I’d say by nature we’re relatively evil. Think about it, did you take candy/toys/snacks/whatever from your peers when you were a small child? You wanted it, you took it (or tried to, anyway), you didn’t think anything of the other kid’s “feelings” about losing their candy. Gradually, as you grew older, you hopefully learned to share with others, most likely through punishment/praise.

Egocentrism is a psychological tenet that holds that children have not developed cognitively to be aware that others have their own perceptions.
Thus, they can not comprehend that the other child has their own perception and feelings about the toy; they can only understand that they want the toy.

Furthermore, a child lacks abstract reasoning. Just because we’re capable of reasoning does’t mean that the children are.
So how would they intentionally be good or evil if they don’t even know what they are.

 
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Evil.

What rights do we have to decide how others live?

What rights do we have to judge others?

What rights do we have to force our belief onto others?

By saying these, I’m being a hypocrite, and so is the millions of others who have thought this. And by doing the above, you are being hard on others.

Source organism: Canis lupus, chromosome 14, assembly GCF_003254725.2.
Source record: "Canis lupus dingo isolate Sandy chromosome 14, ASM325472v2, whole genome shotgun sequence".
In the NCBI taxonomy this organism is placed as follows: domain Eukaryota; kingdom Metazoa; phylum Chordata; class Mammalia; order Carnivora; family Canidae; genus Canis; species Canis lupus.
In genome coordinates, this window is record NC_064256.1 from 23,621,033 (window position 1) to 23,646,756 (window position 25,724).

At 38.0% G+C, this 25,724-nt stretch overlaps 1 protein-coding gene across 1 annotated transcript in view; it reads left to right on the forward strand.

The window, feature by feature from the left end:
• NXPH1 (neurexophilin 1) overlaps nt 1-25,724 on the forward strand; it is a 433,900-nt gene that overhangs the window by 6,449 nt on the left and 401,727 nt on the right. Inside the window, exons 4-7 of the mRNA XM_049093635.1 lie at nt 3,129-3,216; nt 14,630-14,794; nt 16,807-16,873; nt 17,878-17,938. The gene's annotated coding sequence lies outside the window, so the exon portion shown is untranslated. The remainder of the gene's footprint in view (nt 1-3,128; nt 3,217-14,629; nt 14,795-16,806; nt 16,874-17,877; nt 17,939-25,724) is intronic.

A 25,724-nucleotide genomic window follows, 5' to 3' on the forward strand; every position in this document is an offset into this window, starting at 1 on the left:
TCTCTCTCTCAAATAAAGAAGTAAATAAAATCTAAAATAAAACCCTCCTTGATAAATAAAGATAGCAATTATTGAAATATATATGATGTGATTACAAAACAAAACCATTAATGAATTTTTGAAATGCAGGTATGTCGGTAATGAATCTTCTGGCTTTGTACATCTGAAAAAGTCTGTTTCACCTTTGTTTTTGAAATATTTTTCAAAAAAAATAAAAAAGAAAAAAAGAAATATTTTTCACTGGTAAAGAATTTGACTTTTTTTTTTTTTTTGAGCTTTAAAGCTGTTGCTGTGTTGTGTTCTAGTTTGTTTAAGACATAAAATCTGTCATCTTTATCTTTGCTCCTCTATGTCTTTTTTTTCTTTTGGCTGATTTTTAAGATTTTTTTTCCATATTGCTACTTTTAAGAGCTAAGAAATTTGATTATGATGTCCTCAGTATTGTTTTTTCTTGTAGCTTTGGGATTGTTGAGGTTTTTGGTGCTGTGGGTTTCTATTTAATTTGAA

I’ve just described humanity.

If you feel that being hypocritical is evil, then everybody is evil. Otherwise, a large portion are evil.

 
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Mostly Evil.

Personal- Most of us are just racist, judge others, and force our belief into others (good point zAstonish)

In nature, I agree we are slowly destroying it, and people don’t even know it.

Define good and evil. I got confused back there

 
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Mostly Good-people hold on to morale values passed on by their prior generations. You cannot imply that everybody is evil because mankind has a tendency to uphold morale values before undergoing wicked or evil deeds.

 
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People are born different… but babies are evil. p

 
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Well, both. But the evil lies primarily in conditioning that occurs to the mind (although the mind’s inherent “ability to be conditioned” is what allows this), whereas I believe the good is more inherent (i.e. get rid of conditioning and you are left with goodness).

 
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Evil.

There’s rarely a actual caring, generous or giving person out there.
If it doesn’t benefit them, or make them feel good(benefiting them), almost no one cares.

Rights are based on general views.
Even if we should logically give someone rights if we give these people rights, we don’t.

Rights are only fighted for if they’re your rights.
If they don’t help or benefit you in a way, you won’t fight for me.
This is related to the first example.

We will kill anything or destroy anything for our gain.
Even if we like it, if it gives us a small temporary non-needed gain, we’ll destroy/kill it for it.